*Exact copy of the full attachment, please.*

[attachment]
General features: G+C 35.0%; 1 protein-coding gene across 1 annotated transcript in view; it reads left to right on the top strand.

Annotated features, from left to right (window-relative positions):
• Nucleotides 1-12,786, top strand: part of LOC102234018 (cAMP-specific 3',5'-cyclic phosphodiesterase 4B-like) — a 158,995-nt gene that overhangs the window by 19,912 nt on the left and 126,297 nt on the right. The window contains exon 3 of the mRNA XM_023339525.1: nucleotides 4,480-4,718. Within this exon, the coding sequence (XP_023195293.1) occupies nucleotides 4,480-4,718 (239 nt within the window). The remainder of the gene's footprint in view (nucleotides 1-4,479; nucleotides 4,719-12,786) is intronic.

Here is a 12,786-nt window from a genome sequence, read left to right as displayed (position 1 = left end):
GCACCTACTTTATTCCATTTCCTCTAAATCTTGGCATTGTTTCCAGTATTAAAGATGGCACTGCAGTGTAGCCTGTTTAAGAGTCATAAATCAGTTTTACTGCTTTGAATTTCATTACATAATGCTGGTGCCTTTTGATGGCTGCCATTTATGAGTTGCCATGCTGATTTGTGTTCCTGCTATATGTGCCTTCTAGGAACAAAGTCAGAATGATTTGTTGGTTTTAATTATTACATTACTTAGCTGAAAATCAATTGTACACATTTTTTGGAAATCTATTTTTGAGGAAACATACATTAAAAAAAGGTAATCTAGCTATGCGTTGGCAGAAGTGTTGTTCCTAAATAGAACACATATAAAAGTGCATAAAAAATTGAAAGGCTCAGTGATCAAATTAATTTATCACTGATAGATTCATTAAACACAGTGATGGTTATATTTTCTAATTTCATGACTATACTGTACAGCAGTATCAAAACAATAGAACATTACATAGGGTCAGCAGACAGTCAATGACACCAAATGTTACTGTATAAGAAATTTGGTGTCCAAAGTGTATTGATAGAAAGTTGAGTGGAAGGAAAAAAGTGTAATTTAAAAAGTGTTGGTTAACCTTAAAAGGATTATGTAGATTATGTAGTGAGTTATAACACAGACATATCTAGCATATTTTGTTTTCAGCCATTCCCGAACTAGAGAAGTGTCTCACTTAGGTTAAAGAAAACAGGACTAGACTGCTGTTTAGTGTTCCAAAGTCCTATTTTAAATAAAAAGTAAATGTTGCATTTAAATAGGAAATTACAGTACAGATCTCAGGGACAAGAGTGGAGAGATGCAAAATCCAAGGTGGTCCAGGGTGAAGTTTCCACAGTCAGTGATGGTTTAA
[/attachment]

General features: G+C 35.0%; 1 protein-coding gene across 1 annotated transcript in view; it reads left to right on the top strand.

Annotated features, from left to right (window-relative positions):
• Nucleotides 1-12,786, top strand: part of LOC102234018 (cAMP-specific 3',5'-cyclic phosphodiesterase 4B-like) — a 158,995-nt gene that overhangs the window by 19,912 nt on the left and 126,297 nt on the right. The window contains exon 3 of the mRNA XM_023339525.1: nucleotides 4,480-4,718. Within this exon, the coding sequence (XP_023195293.1) occupies nucleotides 4,480-4,718 (239 nt within the window). The remainder of the gene's footprint in view (nucleotides 1-4,479; nucleotides 4,719-12,786) is intronic.

Here is a 12,786-nt window from a genome sequence, read left to right as displayed (position 1 = left end):
GCACCTACTTTATTCCATTTCCTCTAAATCTTGGCATTGTTTCCAGTATTAAAGATGGCACTGCAGTGTAGCCTGTTTAAGAGTCATAAATCAGTTTTACTGCTTTGAATTTCATTACATAATGCTGGTGCCTTTTGATGGCTGCCATTTATGAGTTGCCATGCTGATTTGTGTTCCTGCTATATGTGCCTTCTAGGAACAAAGTCAGAATGATTTGTTGGTTTTAATTATTACATTACTTAGCTGAAAATCAATTGTACACATTTTTTGGAAATCTATTTTTGAGGAAACATACATTAAAAAAAGGTAATCTAGCTATGCGTTGGCAGAAGTGTTGTTCCTAAATAGAACACATATAAAAGTGCATAAAAAATTGAAAGGCTCAGTGATCAAATTAATTTATCACTGATAGATTCATTAAACACAGTGATGGTTATATTTTCTAATTTCATGACTATACTGTACAGCAGTATCAAAACAATAGAACATTACATAGGGTCAGCAGACAGTCAATGACACCAAATGTTACTGTATAAGAAATTTGGTGTCCAAAGTGTATTGATAGAAAGTTGAGTGGAAGGAAAAAAGTGTAATTTAAAAAGTGTTGGTTAACCTTAAAAGGATTATGTAGATTATGTAGTGAGTTATAACACAGACATATCTAGCATATTTTGTTTTCAGCCATTCCCGAACTAGAGAAGTGTCTCACTTAGGTTAAAGAAAACAGGACTAGACTGCTGTTTAGTGTTCCAAAGTCCTATTTTAAATAAAAAGTAAATGTTGCATTTAAATAGGAAATTACAGTACAGATCTCAGGGACAAGAGTGGAGAGATGCAAAATCCAAGGTGGTCCAGGGTGAAGTTTCCACAGTCAGTGATGGTTTAA